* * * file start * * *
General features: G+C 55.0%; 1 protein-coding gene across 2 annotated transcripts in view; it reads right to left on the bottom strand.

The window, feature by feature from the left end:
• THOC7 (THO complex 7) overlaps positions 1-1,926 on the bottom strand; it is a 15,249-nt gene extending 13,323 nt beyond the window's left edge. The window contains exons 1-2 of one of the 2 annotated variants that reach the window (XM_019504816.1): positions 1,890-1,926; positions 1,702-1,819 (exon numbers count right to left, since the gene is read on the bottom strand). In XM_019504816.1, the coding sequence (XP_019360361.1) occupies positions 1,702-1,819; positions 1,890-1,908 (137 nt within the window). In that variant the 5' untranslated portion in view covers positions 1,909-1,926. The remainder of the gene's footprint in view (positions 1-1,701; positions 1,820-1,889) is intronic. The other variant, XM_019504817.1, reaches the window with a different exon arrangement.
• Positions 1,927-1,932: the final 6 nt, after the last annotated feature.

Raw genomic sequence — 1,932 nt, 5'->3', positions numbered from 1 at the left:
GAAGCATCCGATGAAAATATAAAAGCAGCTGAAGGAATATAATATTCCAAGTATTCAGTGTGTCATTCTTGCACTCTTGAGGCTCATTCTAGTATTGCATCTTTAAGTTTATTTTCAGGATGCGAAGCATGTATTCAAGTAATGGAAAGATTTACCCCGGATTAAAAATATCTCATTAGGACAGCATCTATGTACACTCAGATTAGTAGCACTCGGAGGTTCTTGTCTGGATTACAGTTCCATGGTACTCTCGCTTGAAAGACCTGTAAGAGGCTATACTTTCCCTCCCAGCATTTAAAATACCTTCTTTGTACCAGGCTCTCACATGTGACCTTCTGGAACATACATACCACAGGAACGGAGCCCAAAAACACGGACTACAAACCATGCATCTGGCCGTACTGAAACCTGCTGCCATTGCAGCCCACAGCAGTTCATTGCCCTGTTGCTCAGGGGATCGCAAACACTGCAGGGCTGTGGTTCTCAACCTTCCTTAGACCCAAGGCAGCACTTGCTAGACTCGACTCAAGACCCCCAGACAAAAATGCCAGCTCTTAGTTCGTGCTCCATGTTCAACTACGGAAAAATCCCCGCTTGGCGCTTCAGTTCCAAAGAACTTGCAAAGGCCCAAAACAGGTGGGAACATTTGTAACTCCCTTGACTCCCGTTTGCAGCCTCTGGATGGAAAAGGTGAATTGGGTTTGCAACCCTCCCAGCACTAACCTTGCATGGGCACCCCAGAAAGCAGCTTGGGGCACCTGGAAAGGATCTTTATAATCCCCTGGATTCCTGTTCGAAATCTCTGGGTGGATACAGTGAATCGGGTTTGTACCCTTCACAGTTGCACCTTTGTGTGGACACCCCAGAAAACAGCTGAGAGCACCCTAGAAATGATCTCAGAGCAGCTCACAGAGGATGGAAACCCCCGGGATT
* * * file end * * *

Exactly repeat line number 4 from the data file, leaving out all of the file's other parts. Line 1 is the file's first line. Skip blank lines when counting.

• Positions 1,927-1,932: the final 6 nt, after the last annotated feature.